Academic journal article Brookings Papers on Economic Activity

"Dynamic Scoring": Why and How to Include Macroeconomic Effects in Budget Estimates for Legislative Proposals

Academic journal article Brookings Papers on Economic Activity

"Dynamic Scoring": Why and How to Include Macroeconomic Effects in Budget Estimates for Legislative Proposals

Article excerpt

IV.C. Potential Bias toward Tax Cuts Relative to Spending Increases

A further concern is that applying dynamic scoring to proposals affecting federal taxes but not proposals affecting federal spending would distort policymakers' decisions in favor of tax cuts relative to spending increases. For example, if lower tax rates raise output by increasing labor supply, and greater infrastructure spending raises output by increasing the capital stock, then including the former effect in official budget estimates but excluding the latter effect would inappropriately encourage tax rate cuts relative to infrastructure spending increases. That concern is, in some ways, the opposite of a concern about the conventional approach to cost estimates, namely that excluding effects on labor supply tends to overstate the budgetary cost of tax cuts and understate the budgetary cost of benefit increases, thereby encouraging policymakers to increase taxes and benefits. In any event, the concern can be addressed by applying dynamic scoring to proposals that change spending as well as those that change revenues.

Indeed, as described earlier, CBO's analyses of macroeconomic effects include the effects of federal spending on the demand for goods and services, the effects of federal benefits on labor supply, and the effects on the economy of federal investments in infrastructure, education and training, and research and development. (19) For example, CBO's annual economic analysis of the President's budget incorporates the effects of proposed changes in both spending and taxes. In addition, the estimated effects of the ACA on labor supply stem partly from changes in the tax code and partly from changes in spending for Medicaid (as well as some other aspects of the law), and those effects are treated in a completely parallel manner in the estimates.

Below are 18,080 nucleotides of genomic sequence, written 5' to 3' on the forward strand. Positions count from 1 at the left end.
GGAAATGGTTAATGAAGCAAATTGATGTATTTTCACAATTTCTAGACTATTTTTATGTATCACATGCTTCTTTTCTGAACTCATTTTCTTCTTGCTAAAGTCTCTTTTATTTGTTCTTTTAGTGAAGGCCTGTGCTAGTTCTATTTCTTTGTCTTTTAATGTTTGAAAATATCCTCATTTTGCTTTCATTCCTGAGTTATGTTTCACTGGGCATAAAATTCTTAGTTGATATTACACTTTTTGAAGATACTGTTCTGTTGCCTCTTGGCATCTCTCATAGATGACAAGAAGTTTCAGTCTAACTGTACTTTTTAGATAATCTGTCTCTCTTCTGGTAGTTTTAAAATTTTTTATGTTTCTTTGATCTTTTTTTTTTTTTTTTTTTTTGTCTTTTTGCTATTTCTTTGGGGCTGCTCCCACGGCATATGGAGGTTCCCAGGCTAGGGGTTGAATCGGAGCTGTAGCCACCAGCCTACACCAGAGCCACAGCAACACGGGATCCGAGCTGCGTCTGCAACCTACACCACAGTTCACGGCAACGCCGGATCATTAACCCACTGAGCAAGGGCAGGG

Nonetheless, there are two obstacles to the goal of applying dynamic scoring equally to federal spending changes and tax changes. One obstacle is that the congressional budget process treats certain types of spending differently from other types of spending and revenues. Roughly a third of noninterest federal spending arises from annual appropriations by Congress (sometimes called "discretionary spending"), with the remaining roughly two-thirds reflecting payments for ongoing benefit programs (sometimes called "mandatory spending"). Appropriations are currently split about equally between defense and nondefense purposes, and about half of nondefense appropriations go to investments in infrastructure, education and training, and research and development. The Congressional Budget Act of 1974--which established CBO, the House and Senate Budget Committees, and many of the ground rules that govern the budget process--specified that CBO should not produce estimates for appropriations bills that are comparable to those it produces for other legislation, but instead should tally the amounts specified in those bills and provide those tallies to the appropriations committees. Potential implications of appropriations for future tax revenues or benefit payments are not considered in that tallying process or in the subsequent legislative process. Perhaps because of that different procedural treatment, appropriations bills are excluded from the requirements for dynamic scoring in the new House rule and in the congressional budget resolution.

Moreover, if dynamic scoring were applied only to proposals with a significant budgetary impact (excluding macroeconomic effects) relative to the baseline, as recommended above, few appropriations bills would meet that criterion. The baseline for appropriations equals the previous year's appropriations adjusted for inflation, or the statutory cap if one exists. Actual appropriations in a single year rarely differ from the baseline by an amount that exceeds a quarter of a percent of output over the coming decade, with the most recent exception being the one-time burst of appropriations under the 2009 stimulus bill. …

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